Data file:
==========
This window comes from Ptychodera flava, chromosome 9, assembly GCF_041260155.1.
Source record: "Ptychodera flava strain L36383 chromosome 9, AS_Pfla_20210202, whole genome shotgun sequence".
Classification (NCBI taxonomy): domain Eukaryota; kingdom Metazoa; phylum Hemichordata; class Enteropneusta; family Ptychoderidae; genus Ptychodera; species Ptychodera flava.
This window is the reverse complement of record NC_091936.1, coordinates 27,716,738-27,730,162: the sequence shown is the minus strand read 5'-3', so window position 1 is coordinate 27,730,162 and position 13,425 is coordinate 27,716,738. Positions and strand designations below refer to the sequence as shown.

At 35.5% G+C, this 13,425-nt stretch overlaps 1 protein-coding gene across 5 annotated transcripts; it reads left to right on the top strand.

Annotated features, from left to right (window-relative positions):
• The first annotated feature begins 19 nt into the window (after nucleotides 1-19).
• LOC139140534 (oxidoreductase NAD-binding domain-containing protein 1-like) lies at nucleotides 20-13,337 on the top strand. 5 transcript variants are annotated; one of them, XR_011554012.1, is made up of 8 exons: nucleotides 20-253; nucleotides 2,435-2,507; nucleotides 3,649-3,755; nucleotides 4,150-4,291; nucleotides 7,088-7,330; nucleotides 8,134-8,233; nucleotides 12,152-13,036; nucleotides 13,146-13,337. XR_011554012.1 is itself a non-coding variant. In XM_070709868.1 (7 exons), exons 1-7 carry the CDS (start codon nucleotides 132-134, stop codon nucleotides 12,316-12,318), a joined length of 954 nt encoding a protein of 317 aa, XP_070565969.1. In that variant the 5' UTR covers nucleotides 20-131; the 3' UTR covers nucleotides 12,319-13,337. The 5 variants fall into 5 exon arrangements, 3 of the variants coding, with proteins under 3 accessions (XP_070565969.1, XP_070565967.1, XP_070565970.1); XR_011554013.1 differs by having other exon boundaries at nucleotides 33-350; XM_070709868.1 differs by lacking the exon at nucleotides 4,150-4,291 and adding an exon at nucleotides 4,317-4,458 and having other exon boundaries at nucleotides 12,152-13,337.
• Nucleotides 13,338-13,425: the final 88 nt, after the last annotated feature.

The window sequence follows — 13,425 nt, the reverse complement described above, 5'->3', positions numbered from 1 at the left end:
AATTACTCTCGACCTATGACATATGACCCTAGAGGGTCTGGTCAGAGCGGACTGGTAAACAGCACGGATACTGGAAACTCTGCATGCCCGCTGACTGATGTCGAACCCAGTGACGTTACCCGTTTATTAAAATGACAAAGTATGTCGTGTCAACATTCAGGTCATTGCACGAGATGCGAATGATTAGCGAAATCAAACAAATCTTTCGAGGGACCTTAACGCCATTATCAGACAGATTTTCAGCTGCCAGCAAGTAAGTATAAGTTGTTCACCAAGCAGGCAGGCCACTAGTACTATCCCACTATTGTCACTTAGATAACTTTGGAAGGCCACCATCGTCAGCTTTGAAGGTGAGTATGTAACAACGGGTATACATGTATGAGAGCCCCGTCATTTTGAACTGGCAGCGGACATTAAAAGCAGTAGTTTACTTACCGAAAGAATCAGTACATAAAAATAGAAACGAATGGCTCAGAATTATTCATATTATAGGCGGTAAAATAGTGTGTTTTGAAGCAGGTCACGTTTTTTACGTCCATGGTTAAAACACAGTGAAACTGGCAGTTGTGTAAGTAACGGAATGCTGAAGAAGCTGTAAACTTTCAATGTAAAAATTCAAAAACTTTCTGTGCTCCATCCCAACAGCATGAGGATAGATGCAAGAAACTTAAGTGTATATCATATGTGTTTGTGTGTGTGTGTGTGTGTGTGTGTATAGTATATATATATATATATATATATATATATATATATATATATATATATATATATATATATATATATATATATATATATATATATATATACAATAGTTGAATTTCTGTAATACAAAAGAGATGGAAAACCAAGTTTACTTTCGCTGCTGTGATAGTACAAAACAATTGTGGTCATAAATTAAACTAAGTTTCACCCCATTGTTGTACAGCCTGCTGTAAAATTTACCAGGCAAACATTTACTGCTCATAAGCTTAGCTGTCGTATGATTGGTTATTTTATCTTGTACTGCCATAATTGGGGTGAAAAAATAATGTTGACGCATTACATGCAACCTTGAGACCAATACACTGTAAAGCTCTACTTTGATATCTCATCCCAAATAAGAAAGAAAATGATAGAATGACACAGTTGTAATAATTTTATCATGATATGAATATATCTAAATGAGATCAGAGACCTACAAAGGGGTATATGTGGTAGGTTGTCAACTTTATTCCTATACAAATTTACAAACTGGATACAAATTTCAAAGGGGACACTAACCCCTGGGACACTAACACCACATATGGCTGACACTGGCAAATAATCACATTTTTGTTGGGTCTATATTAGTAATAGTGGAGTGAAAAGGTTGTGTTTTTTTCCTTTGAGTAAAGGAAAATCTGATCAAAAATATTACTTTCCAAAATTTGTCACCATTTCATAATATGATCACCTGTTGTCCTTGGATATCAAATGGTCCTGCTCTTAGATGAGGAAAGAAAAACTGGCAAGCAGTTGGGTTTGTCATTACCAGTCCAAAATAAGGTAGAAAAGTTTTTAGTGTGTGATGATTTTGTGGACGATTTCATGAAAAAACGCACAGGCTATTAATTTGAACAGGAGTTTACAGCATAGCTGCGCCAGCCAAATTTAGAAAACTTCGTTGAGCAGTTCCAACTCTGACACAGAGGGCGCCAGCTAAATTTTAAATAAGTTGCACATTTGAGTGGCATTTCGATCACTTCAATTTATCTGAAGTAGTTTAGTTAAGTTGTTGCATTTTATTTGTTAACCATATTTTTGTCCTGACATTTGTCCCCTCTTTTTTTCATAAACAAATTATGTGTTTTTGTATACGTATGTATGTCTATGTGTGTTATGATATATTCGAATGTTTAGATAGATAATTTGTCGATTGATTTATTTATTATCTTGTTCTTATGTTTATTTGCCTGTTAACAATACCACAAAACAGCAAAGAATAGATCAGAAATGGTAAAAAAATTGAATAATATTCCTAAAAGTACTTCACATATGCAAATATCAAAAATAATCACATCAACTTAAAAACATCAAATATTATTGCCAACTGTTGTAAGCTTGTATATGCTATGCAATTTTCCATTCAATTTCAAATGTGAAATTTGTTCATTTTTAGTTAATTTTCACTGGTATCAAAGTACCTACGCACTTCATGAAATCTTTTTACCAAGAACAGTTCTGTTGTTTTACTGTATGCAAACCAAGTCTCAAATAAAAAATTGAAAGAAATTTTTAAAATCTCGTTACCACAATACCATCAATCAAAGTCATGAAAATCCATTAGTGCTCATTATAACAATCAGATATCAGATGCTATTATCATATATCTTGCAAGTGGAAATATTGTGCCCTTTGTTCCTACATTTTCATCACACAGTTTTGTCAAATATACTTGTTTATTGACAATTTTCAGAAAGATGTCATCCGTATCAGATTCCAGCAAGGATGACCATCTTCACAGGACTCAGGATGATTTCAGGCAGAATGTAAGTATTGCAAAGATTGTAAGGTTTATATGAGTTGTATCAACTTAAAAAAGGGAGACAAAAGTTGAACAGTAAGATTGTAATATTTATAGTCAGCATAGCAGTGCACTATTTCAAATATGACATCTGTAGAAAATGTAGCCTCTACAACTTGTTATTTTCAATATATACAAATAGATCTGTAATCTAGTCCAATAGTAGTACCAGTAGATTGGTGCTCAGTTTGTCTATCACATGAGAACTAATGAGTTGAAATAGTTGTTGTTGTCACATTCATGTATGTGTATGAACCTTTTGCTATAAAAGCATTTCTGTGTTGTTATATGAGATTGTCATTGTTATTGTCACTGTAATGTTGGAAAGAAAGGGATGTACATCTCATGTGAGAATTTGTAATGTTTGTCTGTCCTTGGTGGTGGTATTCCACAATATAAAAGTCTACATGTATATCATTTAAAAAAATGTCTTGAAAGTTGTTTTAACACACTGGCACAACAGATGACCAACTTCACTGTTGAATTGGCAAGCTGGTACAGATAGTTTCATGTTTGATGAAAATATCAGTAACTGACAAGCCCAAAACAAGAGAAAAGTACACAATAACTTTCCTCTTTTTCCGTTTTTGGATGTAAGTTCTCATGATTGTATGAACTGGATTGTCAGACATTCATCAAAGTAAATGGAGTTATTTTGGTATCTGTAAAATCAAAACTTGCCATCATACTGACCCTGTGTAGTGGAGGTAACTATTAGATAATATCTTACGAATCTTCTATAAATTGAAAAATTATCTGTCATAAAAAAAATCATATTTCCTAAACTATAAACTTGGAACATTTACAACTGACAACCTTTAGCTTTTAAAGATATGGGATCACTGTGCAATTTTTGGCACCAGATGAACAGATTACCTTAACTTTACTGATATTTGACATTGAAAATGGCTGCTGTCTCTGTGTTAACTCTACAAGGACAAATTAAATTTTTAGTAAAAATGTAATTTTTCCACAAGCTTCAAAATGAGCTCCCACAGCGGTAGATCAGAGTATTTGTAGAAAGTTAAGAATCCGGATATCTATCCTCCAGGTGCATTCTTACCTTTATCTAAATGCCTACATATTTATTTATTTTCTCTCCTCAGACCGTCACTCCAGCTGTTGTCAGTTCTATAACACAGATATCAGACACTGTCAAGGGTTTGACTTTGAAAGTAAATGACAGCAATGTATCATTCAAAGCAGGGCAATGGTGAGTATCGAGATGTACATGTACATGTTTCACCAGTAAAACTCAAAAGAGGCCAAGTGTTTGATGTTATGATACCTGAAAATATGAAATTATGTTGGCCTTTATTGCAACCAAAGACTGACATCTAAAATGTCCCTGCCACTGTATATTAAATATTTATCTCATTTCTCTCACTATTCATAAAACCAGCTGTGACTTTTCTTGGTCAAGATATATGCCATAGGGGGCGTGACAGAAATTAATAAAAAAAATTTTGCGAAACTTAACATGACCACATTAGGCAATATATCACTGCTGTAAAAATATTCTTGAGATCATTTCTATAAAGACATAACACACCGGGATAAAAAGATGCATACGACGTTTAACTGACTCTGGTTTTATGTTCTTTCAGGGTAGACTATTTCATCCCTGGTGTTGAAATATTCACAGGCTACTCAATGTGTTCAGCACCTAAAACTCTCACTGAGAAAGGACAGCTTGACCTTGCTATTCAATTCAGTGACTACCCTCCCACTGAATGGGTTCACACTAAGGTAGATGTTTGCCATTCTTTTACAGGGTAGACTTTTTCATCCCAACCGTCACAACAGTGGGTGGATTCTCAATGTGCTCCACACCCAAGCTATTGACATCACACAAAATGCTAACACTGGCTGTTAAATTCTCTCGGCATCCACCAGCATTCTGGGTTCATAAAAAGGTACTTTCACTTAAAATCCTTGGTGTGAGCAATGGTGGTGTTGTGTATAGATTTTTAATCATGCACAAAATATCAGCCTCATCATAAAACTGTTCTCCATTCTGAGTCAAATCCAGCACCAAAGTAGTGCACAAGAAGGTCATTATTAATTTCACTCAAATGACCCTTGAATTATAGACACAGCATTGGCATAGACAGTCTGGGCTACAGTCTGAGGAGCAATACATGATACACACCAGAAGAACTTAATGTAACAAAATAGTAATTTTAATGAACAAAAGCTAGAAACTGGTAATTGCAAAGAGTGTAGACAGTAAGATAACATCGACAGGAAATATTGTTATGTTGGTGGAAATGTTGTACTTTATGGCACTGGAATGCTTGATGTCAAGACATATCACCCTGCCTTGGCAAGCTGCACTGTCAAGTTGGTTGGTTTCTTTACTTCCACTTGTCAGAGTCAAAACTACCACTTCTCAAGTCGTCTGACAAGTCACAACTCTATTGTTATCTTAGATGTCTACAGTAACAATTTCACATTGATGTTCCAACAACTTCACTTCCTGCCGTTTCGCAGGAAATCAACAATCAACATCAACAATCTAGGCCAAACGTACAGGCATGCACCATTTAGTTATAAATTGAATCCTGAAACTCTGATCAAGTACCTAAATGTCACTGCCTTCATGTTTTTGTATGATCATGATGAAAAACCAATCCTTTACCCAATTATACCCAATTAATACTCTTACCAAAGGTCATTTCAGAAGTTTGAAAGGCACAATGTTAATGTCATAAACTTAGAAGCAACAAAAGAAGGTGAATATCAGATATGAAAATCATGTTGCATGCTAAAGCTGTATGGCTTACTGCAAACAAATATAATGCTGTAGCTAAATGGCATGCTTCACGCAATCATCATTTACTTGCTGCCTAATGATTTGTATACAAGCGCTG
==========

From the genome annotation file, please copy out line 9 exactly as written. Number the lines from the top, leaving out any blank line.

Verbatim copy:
• Nucleotides 13,338-13,425: the final 88 nt, after the last annotated feature.